Back at the stadium somewhere, hopefully Morway and Clutterbuck found their spot in suite three hundred something. Somewhere, hopefully one of those SportVU cameras up in the catwalks tracks give-and-go alley-oop dunks, like the one that Khris Middleton and Giannis Antetokounmpo orchestrated down on the court at 7:46 p.m.

Somewhere, hopefully the Bucks have made a turn toward a 60-win season, but we’ll start with just a right turn.



Here is the first of 10 excerpts from the interview. Some of my thoughts follow each block of quotes.

“A franchise that thrives on as much information as possible.”

On the current departmental structure of the staff, and future growth:

Morway: We brought Michael on in early November (2013), and we’re in the process now of drafting a business plan in terms of how we are going to integrate advanced analytics, including the issue of staffing, moving forward. We are committed to it being a part of our information process. And culturally, what John (Hammond) wants to get done, and what I am committed to also, is a franchise that thrives on as much information as possible, in terms of making wise, disciplined, intelligent decisions.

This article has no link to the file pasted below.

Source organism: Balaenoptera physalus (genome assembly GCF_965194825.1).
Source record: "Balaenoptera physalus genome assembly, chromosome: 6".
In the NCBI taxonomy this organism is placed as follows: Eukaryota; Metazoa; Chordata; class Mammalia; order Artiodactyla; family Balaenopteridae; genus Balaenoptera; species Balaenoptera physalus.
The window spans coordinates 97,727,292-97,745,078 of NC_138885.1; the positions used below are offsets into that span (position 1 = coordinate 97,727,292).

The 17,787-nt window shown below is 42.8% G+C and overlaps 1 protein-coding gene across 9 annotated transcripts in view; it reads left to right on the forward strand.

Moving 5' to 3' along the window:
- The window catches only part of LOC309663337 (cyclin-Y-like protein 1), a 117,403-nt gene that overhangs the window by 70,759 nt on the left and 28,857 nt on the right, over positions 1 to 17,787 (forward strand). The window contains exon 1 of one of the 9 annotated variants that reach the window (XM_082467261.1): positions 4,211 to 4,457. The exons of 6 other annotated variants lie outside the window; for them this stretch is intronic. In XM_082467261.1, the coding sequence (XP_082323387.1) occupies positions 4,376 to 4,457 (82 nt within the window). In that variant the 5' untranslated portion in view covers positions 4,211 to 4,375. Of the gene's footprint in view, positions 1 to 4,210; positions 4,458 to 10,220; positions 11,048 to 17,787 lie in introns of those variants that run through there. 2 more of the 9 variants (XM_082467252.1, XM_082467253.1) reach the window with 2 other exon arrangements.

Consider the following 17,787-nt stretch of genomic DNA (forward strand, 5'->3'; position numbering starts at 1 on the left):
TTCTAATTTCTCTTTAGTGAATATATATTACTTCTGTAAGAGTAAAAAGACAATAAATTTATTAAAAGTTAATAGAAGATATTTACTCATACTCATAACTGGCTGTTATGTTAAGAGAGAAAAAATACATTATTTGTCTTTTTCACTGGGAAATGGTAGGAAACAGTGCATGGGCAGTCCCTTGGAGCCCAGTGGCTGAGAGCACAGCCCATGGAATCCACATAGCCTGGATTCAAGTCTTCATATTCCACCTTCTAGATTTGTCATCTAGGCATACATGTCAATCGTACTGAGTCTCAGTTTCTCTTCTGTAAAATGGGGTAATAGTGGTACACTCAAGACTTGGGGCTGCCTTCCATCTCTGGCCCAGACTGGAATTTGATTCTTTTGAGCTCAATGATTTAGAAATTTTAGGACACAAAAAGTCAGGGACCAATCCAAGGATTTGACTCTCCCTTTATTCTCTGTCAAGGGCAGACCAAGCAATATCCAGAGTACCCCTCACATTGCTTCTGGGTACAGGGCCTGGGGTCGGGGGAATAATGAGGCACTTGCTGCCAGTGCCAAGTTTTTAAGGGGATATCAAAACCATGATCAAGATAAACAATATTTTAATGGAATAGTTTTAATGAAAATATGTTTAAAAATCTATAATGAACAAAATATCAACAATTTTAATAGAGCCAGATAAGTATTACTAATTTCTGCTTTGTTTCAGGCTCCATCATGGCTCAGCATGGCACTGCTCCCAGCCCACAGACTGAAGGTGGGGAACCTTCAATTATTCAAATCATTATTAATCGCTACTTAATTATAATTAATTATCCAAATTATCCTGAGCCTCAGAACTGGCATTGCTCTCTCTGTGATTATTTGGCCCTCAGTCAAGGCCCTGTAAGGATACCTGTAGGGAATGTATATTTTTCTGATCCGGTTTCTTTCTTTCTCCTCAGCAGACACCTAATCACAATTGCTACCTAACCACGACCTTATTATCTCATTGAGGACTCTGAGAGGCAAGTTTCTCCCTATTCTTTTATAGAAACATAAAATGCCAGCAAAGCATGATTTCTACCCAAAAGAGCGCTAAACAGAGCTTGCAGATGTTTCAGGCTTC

Clutterbuck: We have two interns that are currently running the actual SportVU software during the games. Other than that, I am an army of one. The interns also help with watching game film and taking notes, which I do as well. They are responsible for watching and breaking down a lot of the other games in the NBA. They both have some basketball experience, having played college basketball, so they know the game.

Thoughts: Every home game, a row of analytics staff sits behind me on press row, so these people are real. This is not a group that just sits in front of spreadsheets and numbers. They watch the games. And some of them have played the game competitively. The team plans to grow the department, but they are still in a transition phase, with Clutterbuck having recently been added to the staff following the summer departure of former analytics lead Jon Nichols to the Cavaliers.

“Michael is an integral part of our basketball decision-making process.”